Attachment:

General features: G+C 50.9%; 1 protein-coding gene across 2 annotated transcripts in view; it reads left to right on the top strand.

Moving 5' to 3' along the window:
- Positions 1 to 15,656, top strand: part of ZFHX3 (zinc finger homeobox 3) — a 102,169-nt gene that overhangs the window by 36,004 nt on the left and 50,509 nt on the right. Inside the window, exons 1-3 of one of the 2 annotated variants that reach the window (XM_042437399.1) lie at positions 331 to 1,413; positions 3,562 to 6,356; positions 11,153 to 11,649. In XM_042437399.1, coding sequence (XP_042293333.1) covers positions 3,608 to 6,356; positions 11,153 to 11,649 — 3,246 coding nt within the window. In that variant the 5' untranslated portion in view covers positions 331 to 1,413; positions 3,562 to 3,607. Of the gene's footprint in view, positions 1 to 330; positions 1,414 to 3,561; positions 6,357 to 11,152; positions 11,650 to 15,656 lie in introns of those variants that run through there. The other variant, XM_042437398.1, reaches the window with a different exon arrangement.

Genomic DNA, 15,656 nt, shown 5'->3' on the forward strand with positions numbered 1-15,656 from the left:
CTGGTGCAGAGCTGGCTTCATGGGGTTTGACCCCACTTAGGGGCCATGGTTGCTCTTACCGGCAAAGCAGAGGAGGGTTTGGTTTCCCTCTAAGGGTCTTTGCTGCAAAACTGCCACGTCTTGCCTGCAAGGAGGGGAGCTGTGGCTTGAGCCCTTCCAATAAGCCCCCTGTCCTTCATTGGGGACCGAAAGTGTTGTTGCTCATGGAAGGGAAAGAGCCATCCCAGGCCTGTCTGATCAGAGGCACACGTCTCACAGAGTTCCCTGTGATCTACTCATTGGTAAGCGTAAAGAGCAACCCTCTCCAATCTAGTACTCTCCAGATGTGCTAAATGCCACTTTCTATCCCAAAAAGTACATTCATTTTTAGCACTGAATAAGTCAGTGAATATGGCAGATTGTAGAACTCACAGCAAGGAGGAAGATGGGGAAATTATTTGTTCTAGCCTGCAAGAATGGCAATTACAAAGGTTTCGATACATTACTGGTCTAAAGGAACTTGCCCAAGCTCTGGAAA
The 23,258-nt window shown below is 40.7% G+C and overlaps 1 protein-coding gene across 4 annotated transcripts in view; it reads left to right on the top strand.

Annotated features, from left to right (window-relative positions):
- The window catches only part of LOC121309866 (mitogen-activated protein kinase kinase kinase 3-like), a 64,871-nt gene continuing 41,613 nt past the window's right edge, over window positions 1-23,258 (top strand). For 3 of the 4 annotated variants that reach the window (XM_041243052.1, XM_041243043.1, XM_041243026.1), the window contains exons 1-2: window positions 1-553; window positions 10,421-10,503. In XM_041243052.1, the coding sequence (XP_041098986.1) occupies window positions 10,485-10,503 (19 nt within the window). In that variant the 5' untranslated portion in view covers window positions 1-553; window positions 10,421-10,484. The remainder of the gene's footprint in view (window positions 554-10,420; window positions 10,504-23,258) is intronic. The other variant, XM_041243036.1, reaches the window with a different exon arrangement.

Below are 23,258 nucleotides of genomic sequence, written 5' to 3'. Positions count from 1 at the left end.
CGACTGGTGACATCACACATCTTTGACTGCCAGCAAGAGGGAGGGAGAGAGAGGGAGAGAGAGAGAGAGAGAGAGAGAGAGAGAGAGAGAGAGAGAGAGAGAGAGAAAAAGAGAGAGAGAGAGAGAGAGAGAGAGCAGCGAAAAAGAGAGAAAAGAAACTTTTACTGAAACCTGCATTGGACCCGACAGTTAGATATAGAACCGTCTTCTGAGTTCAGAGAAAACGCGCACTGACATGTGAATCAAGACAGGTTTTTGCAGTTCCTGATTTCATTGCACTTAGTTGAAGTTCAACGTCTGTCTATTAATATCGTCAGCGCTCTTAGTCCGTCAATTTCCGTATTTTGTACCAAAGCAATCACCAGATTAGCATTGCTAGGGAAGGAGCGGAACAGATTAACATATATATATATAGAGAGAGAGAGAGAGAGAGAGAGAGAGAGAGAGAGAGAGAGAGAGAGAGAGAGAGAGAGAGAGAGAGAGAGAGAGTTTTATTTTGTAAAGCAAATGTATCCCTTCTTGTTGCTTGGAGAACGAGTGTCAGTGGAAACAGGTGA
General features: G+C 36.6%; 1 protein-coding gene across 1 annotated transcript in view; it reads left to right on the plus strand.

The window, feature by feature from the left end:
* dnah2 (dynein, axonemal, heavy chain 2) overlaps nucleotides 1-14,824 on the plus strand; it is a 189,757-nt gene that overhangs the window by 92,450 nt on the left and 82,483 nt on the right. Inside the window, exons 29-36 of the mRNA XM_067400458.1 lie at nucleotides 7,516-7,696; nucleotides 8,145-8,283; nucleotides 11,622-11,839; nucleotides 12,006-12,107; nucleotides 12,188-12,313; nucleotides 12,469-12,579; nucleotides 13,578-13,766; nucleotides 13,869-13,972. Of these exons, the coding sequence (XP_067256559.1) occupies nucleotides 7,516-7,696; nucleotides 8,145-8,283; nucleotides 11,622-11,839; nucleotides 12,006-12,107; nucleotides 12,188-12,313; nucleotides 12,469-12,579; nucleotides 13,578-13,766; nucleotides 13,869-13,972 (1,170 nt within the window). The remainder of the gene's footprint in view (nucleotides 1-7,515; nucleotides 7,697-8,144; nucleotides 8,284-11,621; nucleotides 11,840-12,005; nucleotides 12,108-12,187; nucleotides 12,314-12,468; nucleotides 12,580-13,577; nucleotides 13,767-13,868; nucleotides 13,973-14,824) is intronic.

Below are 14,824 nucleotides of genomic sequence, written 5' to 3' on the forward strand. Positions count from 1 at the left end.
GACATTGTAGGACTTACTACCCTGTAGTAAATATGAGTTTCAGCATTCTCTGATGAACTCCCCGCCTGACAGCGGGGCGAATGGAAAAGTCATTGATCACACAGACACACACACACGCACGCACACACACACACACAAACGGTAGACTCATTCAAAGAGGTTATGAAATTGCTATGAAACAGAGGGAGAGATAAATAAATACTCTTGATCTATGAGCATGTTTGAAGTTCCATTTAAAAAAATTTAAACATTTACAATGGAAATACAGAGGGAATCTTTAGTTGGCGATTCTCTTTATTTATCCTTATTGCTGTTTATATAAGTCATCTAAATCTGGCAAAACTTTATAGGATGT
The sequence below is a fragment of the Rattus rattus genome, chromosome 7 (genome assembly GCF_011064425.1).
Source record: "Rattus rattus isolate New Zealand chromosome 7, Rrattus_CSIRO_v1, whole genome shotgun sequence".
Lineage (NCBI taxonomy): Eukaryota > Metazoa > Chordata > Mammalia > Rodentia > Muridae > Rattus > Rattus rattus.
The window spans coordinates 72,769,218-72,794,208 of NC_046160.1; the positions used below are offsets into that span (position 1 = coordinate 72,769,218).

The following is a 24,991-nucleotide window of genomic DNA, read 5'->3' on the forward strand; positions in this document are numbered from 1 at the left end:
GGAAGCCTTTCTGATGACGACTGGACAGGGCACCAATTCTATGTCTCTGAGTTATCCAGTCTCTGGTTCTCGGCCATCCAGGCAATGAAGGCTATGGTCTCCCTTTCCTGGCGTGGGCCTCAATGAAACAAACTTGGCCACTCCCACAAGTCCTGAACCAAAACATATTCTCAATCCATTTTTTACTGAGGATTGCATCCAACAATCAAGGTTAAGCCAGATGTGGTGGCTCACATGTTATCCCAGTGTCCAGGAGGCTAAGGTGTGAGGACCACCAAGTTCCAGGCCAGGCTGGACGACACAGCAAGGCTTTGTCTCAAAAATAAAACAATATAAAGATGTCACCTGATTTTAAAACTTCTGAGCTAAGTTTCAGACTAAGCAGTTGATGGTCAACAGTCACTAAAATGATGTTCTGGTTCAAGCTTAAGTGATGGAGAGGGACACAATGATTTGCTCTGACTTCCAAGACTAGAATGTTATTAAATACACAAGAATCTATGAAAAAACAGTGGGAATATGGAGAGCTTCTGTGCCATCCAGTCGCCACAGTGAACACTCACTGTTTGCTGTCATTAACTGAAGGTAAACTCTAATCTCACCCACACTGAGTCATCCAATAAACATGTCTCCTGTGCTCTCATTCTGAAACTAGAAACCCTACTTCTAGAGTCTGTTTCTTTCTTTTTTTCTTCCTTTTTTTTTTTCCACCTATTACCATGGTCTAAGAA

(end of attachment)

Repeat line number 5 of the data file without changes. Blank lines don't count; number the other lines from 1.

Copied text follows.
CTGGTGCAGAGCTGGCTTCATGGGGTTTGACCCCACTTAGGGGCCATGGTTGCTCTTACCGGCAAAGCAGAGGAGGGTTTGGTTTCCCTCTAAGGGTCTTTGCTGCAAAACTGCCACGTCTTGCCTGCAAGGAGGGGAGCTGTGGCTTGAGCCCTTCCAATAAGCCCCCTGTCCTTCATTGGGGACCGAAAGTGTTGTTGCTCATGGAAGGGAAAGAGCCATCCCAGGCCTGTCTGATCAGAGGCACACGTCTCACAGAGTTCCCTGTGATCTACTCATTGGTAAGCGTAAAGAGCAACCCTCTCCAATCTAGTACTCTCCAGATGTGCTAAATGCCACTTTCTATCCCAAAAAGTACATTCATTTTTAGCACTGAATAAGTCAGTGAATATGGCAGATTGTAGAACTCACAGCAAGGAGGAAGATGGGGAAATTATTTGTTCTAGCCTGCAAGAATGGCAATTACAAAGGTTTCGATACATTACTGGTCTAAAGGAACTTGCCCAAGCTCTGGAAA